Attunement is showing up with presence and care for people in our life. It is a connected state between two people or a group of people where you can feel each other.
In this state, people feel cared for and listened to. Attunement is not evaluative or judgmental. It is not about being superior. It is about listening with your whole self.
A goal of attunement is one we can all work on. Because, being in relationship with another person comes with all kinds of challenges. For example, how can we understand another person’s needs? How can we know how to support them? One of the ways we do this is through attunement with them. Let me explain.
What does attunement mean?
It is difficult to describe exactly what attunement means in words. It is a feeling state between people. I think it may be best understood if we think about parent/child relationship. When a parent attunes to his child he or she is fully aware of the child’s needs by focusing on them and paying attention to how the child is feeling. It starts with presence. The parent is completely there with the child and not thinking about something else. Then the parent shows caring for their child and wants to help alleviate their discomfort. This is a moment where the parent is able to help the child to regulate their emotional response to a feeling of discomfort.
When parents connect with their children in this way they actually create a neurological bond. In their book, Brain-Based Parenting, Daniel Hughes and Jonathan Baylin talk about the release of chemicals that help the parent and child synchronize.
“Each moment of such attuned affect facilitates the brain’s development and promotes attachment and bonding. Remember, it’s in these moments of attunement that both parent and child are most likely to release oxytocin and to feel “in sync” with one another.” (Baylin, Hughes and Seigel 2012)
It is these moments of “syncing up” that create the long-term stability of relational success.
In my own life I notice this happening in my close relationships. There are times when a good friend is struggling to find their way and I can drop all of the noise of the moment and really tune in to their experience. I feel a sweet caring in my heart and the moment usually seems to slow down. Often times very little needs to be said. The person I’m in attunement with is aware of my presence unconsciously. The other person’s nervous system starts to take in the emotional nourishment I’m providing. Afterwards, my friend isn’t aware of what just happened but they usually feel better and will end our conversation with a “thank you.”
In our primary relationships the ability to be connected in this way is critical. Just as young children need adults to help them get out of difficult emotional experiences our partners also need us to help them regulate their emotions.
In this example, Jim is attuning to Linda as she is struggling with some difficult issues at work.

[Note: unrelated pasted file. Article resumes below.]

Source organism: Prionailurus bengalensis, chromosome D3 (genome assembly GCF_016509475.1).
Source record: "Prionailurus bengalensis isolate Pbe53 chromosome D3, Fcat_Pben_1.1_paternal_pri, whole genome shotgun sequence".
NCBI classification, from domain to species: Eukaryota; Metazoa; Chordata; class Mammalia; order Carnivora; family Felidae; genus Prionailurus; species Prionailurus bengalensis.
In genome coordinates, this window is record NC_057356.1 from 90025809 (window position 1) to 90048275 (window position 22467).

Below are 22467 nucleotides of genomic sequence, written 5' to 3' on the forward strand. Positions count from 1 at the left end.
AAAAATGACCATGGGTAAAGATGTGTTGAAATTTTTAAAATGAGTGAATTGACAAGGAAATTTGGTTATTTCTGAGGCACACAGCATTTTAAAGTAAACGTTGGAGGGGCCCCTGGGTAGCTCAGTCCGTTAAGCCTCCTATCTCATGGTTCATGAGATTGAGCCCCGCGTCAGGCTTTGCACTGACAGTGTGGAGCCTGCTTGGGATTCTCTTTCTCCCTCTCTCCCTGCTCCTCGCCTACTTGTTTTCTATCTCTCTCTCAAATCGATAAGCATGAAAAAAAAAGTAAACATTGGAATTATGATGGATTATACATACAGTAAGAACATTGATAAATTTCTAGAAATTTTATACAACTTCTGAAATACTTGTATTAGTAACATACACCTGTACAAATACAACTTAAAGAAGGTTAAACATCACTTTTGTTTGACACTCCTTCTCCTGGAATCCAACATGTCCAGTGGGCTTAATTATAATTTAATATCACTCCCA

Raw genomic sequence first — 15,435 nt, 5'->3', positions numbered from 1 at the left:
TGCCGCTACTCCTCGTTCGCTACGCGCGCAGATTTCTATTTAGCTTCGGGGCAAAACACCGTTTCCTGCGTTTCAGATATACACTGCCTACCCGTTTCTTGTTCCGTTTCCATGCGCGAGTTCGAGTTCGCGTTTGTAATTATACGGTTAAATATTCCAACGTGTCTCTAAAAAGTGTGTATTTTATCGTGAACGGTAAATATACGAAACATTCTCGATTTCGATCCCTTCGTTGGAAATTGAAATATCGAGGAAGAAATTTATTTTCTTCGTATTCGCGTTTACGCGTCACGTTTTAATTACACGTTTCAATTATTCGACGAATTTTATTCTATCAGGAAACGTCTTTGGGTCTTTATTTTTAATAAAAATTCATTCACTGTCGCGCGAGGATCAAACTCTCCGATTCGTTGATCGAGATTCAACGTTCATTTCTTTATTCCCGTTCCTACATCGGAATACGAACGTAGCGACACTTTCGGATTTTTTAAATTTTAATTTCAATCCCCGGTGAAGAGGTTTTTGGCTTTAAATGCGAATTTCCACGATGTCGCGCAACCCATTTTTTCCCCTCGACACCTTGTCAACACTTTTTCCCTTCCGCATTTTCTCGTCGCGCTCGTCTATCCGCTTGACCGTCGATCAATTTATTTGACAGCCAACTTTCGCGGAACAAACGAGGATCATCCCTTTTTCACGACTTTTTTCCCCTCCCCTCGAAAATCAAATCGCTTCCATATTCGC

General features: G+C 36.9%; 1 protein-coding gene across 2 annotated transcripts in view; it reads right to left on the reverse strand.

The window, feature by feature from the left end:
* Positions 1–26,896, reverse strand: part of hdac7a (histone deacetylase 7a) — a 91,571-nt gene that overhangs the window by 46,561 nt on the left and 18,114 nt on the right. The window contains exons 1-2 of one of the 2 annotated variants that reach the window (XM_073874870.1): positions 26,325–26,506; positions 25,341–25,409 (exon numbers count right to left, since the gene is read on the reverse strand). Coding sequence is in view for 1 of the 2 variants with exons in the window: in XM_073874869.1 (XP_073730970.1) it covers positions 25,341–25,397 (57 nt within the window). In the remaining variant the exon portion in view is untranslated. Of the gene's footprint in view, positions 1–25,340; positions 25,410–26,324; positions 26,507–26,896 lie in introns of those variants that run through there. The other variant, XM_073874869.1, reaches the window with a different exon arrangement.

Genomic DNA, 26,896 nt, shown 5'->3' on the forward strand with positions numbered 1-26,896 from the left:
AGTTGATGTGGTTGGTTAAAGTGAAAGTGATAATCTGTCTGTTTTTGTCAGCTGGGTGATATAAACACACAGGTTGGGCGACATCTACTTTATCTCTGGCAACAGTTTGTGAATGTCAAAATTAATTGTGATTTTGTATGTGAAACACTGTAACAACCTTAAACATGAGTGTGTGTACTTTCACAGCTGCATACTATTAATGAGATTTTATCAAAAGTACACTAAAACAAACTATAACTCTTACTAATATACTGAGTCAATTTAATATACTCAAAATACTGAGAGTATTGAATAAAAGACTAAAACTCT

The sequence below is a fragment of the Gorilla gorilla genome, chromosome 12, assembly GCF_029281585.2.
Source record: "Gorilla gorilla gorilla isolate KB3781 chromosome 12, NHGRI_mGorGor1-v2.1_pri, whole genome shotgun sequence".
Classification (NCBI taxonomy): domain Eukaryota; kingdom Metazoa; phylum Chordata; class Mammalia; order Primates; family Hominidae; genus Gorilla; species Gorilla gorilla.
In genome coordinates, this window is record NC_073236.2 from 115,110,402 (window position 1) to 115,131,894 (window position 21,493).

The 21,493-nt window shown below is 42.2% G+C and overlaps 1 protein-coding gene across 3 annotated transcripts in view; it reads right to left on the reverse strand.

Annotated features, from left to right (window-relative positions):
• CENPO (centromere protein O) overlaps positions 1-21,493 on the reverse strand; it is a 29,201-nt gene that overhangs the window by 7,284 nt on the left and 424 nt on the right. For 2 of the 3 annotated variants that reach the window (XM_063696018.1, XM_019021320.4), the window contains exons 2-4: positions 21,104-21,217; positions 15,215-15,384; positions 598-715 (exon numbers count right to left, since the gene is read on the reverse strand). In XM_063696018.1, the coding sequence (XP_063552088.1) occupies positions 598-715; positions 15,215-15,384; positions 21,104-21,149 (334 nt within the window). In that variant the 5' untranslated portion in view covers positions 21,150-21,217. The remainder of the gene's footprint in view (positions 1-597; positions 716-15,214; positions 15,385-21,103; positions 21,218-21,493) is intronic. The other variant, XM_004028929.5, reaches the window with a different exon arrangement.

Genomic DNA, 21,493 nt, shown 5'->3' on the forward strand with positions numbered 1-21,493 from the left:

Linda: I’m kind of losing it these days with my boss constantly telling me what to do (sounds exasperated).
Jim: (moving closer) That sounds really hard.
Linda: It’s so hard. I’ve tried to talk with her about it but she continually micro-manages my work.
Jim: (putting his hand on Linda’s leg) Hmmm…I wish it didn’t have to be this way.
Linda: Me too. I’m not sure what to do.
Jim: Is there anything I can do?
Linda: No. It’s good to talk about it. Thanks.
Notice a couple of things that Jim didn’t do. Jim didn’t try and solve Linda’s problem.
When we are in attunement to our partners, we come with a sense of care and openness to their present experience. We come into our hearts and feel how hard this is for them. When we go into problem solving, we move out of the emotional content and force our partner to get out of their emotions. This often feels like a lack of attunement.
Jim also was moving closer and using his body to help Linda feel safe. Often times, when someone is feeling a lot of activation in their nervous system, it is moving towards a kind of fight/flight response. We can help alleviate this dysregulation by using our hands or some other way of contacting our partners to bring them back to a more regulated place.
The real power of attunement is just showing up.
Linda is less burdened just by Jim’s willingness to be with her and listen. The outcome may be that Linda comes to some solution on her own but when we attune with our partners we are not trying to fix or change them in any way. We are just being with them and accepting their struggle.
My experience with many of my clients is a struggle in attuning. Many times they are unable to be present, or, when they are present, they have a hard time getting access to their emotions. When this happens, they may feel awkward in being there for their partner. This leads them to turn away or try and solve their partner’s problems. And, further, that then leads to disconnection and a feeling of hurt for both partners.
Developing more emotional intelligence and mindfulness can really support people struggling in this way. This is a learned skill no different than any other skill.
If you, or someone you know, would like to work on being more attuned in their relationships, feel free to reach out to me.
Wishing You The Day You Need To Have!
Baylin, Jonathan, Hughes, Daniel A & Siegel, Daniel (2012). Brain-Based Parenting: The Neuroscience of Caregiving for Healthy Attachment (Norton Series on Interpersonal Neurobiology). New York, New York, W.W. Norton and Company.